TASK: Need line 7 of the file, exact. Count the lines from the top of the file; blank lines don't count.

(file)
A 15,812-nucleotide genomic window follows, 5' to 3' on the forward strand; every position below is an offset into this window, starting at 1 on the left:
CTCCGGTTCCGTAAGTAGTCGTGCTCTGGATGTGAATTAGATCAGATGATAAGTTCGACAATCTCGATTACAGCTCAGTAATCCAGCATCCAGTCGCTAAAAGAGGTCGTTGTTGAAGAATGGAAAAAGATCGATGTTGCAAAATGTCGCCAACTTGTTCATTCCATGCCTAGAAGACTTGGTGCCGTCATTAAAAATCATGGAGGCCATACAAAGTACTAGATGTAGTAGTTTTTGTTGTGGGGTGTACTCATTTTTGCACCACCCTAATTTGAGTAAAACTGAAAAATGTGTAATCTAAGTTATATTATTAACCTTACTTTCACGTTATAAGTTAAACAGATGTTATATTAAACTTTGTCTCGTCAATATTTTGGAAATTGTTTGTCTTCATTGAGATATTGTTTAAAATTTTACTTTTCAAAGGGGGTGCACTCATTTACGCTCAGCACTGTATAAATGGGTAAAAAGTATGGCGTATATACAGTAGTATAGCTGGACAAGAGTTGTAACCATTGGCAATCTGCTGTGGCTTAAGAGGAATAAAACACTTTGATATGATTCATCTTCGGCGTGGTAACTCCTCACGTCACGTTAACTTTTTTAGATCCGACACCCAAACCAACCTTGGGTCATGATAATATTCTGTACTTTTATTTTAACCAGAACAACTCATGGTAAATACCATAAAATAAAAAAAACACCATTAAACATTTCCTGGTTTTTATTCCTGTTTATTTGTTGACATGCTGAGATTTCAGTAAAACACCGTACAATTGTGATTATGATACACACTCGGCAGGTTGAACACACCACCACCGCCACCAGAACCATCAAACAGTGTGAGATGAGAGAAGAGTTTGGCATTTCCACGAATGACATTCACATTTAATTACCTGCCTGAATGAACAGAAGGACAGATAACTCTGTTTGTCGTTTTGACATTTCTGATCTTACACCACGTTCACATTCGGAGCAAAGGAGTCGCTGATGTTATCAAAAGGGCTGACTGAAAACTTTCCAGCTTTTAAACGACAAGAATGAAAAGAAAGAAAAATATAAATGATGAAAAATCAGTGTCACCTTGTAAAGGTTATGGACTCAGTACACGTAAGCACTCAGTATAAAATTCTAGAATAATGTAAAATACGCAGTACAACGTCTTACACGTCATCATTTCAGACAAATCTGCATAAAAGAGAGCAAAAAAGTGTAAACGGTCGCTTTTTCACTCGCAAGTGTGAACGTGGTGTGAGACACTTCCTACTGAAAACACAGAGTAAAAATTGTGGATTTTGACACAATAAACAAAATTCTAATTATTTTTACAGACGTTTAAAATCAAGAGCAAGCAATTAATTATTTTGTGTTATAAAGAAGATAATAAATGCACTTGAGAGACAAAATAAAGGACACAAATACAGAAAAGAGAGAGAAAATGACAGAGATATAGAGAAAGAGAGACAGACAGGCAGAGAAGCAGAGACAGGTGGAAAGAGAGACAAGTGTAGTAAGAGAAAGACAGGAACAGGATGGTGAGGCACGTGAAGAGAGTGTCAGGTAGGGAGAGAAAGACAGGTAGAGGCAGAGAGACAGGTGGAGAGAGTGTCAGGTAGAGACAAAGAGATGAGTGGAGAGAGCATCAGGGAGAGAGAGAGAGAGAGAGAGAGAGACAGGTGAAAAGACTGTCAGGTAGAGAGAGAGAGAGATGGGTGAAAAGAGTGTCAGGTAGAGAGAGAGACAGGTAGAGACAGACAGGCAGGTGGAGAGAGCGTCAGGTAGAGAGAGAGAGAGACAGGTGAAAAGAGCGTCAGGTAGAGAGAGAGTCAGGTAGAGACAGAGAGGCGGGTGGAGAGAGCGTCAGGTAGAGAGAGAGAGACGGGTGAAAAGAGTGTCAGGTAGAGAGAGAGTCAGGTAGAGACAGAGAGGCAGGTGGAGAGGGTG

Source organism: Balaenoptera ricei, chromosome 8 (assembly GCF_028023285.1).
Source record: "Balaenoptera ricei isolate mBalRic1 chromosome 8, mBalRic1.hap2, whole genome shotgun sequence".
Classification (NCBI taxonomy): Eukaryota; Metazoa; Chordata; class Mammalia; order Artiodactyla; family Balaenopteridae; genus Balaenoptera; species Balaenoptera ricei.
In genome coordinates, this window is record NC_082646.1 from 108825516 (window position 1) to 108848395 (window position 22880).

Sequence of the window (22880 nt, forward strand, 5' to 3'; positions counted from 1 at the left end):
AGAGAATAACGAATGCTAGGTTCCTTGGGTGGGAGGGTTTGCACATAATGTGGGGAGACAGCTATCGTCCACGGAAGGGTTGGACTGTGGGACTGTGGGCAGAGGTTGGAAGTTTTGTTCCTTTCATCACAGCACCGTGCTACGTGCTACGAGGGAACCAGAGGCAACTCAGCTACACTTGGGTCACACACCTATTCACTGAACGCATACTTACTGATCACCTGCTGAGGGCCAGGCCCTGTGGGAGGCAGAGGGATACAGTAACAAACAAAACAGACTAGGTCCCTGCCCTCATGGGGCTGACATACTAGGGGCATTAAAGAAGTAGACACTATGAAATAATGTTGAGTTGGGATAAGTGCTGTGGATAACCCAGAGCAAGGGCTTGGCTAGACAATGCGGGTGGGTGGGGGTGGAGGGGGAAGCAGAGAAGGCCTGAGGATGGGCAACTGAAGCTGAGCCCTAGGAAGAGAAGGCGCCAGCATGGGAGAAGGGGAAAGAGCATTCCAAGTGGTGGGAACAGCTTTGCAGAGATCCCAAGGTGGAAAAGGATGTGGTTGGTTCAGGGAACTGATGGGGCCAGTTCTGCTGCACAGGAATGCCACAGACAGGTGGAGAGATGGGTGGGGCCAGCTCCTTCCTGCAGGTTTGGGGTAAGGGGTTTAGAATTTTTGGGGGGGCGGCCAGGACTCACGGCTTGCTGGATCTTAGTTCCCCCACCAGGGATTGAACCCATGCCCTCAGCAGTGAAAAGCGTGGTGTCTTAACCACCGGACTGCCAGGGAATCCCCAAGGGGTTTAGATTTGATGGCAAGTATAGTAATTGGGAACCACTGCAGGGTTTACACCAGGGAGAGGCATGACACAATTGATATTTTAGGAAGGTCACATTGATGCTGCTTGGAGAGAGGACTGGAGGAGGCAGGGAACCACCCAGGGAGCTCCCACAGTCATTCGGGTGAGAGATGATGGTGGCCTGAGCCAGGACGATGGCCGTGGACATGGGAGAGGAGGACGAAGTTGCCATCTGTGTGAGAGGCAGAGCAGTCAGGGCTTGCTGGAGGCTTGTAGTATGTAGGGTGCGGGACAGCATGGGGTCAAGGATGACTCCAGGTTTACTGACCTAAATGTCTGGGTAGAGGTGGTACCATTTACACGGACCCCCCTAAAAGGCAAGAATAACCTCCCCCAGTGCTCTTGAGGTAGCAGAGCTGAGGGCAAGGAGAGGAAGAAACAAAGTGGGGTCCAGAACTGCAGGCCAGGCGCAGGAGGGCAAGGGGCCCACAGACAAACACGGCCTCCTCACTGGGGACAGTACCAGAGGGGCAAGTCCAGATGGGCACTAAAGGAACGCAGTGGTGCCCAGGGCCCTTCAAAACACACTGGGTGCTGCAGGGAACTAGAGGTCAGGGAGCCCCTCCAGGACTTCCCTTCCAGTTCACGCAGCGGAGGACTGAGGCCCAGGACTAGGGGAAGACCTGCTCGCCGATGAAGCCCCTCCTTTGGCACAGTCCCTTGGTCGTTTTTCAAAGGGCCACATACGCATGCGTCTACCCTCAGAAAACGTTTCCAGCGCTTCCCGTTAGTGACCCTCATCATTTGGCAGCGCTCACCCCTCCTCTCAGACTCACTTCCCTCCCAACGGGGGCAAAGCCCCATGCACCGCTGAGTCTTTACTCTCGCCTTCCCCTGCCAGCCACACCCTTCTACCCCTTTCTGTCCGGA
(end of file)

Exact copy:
Sequence of the window (22880 nt, forward strand, 5' to 3'; positions counted from 1 at the left end):